New York City Council Header
File #: Res 1239-2020    Version: * Name: Making doulas more accessible to individuals with Medicaid and those without health insurance.
Type: Resolution Status: Committee
Committee: Committee on Health
On agenda: 2/11/2020
Enactment date: Law number:
Title: Resolution calling on the New York State Legislature to pass, and the Governor to sign, legislation making doulas more accessible to individuals with Medicaid and those without health insurance.
Sponsors: Carlina Rivera , Alicka Ampry-Samuel , Farah N. Louis, Vanessa L. Gibson, Margaret S. Chin
Council Member Sponsors: 5
Attachments: 1. Res. No. 1239, 2. February 11, 2020 - Stated Meeting Agenda with Links to Files, 3. Hearing Transcript - Stated Meeting 2-11-20

Res. No. 1239

 

Resolution calling on the New York State Legislature to pass, and the Governor to sign, legislation making doulas more accessible to individuals with Medicaid and those without health insurance.

 

By Council Members Rivera, Ampry-Samuel, Louis, Gibson and Chin

 

                     Whereas, According to DONA International, a doula is a trained professional who provides continuous physical, emotional, and informational support to a pregnant person and the family before, during, and shortly after childbirth; and

                     Whereas, Doulas have proven to be beneficial to pregnant people and their health; and

                     Whereas, According to the New York City Department of Health and Mental Hygiene’s (DOHMH’s) report The State of Doula Care in NYC 2019 (“doula report”), doula care has been associated with lower rates of Cesarean birth, preterm birth, low birthweight, and postpartum depression, as well as with increased rates of breastfeeding, and greater patient satisfaction with maternity care; and

Whereas, A recent report published by Cochrane reveals that people who had doula support were 39 percent less likely to have a caesarean section and 15 percent more likely to give birth without needing drugs or labor-inducing techniques; and

Whereas, According to Choices in Childbirth, a survey regarding doula care in New York City reveals that 72 percent of people reported that their doula helped them communicate their preferences and needs, while 80 percent of those surveyed reported that their doula helped them feel more empowered; and

Whereas, 83 percent of survey respondents reported having a doula made their labor and birth experience “much better” than if they had not used a doula, and it made them more relaxed before, during, and after birth; and

Whereas, 88 percent of this cohort reported that cost was an issue when opting to work with a doula; and

Whereas, According to DOHMH’s doula report, the average cost of birth-doula services was $1,550 per client among doulas surveyed for the report, with a range of $225 to $5,000; and

Whereas, Doula services are generally not covered by Medicaid or private insurance; and

Whereas, Doula care should be more accessible, especially given the maternal mortality and morbidity rates in New York City as well as the inequitable health outcomes for women of color and infants of color, specifically those who are Black; and

Whereas, Of the 15 pregnancy-related deaths in New York City in 2016, six were of people who were Black and six were of people who were Latina, accounting for nearly every pregnancy-related death; and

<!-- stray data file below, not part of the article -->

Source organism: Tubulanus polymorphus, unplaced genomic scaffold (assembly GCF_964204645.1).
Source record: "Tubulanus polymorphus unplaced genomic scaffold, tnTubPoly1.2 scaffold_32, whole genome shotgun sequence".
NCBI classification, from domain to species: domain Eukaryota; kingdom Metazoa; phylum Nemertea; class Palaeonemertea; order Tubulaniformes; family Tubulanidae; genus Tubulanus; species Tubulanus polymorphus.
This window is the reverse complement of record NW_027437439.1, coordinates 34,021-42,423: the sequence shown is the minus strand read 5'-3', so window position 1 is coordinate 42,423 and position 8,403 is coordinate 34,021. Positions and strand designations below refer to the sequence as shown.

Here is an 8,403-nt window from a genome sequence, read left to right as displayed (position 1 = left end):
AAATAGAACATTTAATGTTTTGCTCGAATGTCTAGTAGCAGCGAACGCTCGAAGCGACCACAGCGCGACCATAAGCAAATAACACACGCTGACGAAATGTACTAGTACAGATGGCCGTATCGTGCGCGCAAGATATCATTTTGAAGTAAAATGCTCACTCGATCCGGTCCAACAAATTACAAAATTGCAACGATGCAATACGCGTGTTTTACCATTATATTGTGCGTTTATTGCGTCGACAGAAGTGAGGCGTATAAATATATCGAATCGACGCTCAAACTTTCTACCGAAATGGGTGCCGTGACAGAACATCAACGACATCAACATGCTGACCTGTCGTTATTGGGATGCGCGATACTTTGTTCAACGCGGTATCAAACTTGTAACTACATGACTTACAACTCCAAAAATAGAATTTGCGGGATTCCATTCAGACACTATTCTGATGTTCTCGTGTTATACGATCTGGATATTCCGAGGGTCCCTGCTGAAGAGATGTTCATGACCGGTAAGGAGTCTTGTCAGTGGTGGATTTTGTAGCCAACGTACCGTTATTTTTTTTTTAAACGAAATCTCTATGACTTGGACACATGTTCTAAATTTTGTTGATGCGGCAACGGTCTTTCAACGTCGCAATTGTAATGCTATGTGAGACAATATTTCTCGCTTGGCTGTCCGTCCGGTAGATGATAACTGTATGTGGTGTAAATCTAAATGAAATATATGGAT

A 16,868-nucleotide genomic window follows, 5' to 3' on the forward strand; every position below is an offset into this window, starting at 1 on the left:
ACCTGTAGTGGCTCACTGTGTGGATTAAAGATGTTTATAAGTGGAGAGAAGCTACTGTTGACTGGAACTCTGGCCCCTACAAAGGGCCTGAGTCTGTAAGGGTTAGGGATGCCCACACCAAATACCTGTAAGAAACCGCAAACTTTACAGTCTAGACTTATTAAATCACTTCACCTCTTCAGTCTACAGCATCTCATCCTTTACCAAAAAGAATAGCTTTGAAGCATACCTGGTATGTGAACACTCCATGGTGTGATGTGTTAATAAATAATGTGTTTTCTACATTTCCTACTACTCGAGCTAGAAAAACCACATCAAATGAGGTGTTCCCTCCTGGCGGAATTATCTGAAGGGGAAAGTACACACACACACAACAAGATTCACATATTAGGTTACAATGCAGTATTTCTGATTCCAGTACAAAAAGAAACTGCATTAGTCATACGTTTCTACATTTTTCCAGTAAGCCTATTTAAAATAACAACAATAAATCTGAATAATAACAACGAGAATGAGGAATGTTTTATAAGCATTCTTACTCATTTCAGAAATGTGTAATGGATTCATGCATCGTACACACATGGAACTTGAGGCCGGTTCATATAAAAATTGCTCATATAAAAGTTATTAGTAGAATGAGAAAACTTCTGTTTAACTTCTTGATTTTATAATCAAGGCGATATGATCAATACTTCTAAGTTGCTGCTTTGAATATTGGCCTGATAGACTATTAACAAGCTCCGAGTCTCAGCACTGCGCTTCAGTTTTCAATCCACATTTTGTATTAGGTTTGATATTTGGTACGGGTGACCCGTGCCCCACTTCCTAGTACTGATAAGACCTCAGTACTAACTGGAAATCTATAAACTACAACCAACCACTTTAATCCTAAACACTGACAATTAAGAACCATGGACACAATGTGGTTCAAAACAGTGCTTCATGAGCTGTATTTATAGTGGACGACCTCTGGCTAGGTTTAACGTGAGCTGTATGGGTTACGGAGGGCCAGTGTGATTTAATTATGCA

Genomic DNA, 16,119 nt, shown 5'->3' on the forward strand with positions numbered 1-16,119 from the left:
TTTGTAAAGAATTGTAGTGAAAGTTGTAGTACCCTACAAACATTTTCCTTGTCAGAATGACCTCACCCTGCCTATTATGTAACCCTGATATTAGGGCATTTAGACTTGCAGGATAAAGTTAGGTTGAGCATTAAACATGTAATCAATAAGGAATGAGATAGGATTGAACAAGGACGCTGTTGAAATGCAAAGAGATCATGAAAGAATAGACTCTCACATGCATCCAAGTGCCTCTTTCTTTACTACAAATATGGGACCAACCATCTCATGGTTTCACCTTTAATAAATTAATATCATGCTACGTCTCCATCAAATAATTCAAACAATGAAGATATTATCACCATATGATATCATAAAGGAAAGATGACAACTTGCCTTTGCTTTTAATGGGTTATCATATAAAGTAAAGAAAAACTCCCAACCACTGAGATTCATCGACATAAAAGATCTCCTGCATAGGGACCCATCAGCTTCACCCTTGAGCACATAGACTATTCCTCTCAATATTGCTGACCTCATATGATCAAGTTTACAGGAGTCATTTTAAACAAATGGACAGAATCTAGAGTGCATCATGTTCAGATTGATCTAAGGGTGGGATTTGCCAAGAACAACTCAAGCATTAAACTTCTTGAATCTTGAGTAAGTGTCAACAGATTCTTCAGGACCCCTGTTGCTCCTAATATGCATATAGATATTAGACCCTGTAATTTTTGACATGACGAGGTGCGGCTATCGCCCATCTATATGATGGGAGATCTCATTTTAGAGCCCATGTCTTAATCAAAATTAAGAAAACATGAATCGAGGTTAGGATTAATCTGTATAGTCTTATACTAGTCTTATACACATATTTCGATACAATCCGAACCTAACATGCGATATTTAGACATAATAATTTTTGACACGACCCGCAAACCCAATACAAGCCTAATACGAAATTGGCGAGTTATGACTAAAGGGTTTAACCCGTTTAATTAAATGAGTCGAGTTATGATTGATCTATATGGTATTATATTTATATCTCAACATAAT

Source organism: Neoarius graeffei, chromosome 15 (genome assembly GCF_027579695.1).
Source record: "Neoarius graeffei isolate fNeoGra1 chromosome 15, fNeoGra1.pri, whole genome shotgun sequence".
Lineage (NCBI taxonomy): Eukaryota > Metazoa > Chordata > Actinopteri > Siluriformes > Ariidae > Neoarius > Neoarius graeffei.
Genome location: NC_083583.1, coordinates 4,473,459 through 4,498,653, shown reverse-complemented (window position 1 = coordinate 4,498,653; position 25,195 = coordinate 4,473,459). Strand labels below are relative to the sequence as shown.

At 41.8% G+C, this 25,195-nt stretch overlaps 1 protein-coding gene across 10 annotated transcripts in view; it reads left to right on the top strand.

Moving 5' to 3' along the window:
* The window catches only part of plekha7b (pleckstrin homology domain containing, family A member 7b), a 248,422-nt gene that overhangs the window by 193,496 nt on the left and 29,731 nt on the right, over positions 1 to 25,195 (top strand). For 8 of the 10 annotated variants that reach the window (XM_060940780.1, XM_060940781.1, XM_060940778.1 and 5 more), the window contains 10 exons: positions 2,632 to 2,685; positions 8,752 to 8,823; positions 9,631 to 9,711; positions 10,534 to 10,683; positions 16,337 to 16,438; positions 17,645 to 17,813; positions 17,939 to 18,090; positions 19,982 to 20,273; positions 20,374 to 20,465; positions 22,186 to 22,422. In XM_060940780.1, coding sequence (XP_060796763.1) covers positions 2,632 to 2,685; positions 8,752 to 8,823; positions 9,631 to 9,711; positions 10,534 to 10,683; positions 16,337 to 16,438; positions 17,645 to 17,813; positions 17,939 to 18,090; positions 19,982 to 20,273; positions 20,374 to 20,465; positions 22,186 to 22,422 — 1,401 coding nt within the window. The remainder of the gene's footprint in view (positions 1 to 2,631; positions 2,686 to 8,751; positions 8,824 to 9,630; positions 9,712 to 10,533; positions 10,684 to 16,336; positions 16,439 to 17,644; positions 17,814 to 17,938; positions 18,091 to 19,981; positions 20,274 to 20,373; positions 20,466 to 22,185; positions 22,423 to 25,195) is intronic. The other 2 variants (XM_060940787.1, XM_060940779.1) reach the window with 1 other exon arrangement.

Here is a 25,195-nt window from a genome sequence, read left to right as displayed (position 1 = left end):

Whereas, In New York City in 2016, the rate of severe maternal morbidity was highest among Black people (428.6 per 10,000 births), followed by people of other, multiple, or not reported races (354.5), people who are Latina (288.3), Asian/Pacific Islander (207.9), and, last, people who are White (160.8); and

Whereas, By expanding access to doulas, New York City could better tackle these insidious inequities; and

Whereas, Doulas face barriers providing care to all those who need it; and

Whereas, According to DOHMH’s doula report, among doulas surveyed, 9 of every 10 have turned clients away, for reasons including clients’ living outside their coverage area (47 percent), being already booked with other families (43 percent), and clients’ being unable to afford their fee (37 percent); and

Whereas, Currently New York State is considering legislation to include doula services in Medicaid coverage, and, in April 2018, New York State announced the launch of a Medicaid pilot program to cover doula services; and

Whereas, This legislation and pilot are extremely controversial in the doula community for numerous reasons; and

Whereas, As of DOHMH’s doula report, the Medicaid pilot program has yet to launch in Brooklyn because of lack of doula participation; and

Whereas, There are many flaws with the pilot program, including a reimbursement rate that would likely be lower than minimum wage; and

Whereas, DOHMH’s doula report on doula care provides numerous recommendations for stakeholders to improve access to doulas; and

Whereas, Recommendations fall within four key components, including increasing access for underserved communities, making hospital environments more welcoming of doulas, amplifying community voices to help expand access to doula services, and improving data collection; and

Whereas, The New York State Legislature should consider these recommendations, and should develop legislation, in collaboration with doulas and people with lived experience, in order to best understand the most effective and significant ways to expand access to doula services; now, therefore, be it,

Resolved, The Council of the City of New York calls on the New York State Legislature to pass, and the Governor to sign, legislation making doulas more accessible to individuals with Medicaid and those without health insurance

EB

LS 13225

01/23/2020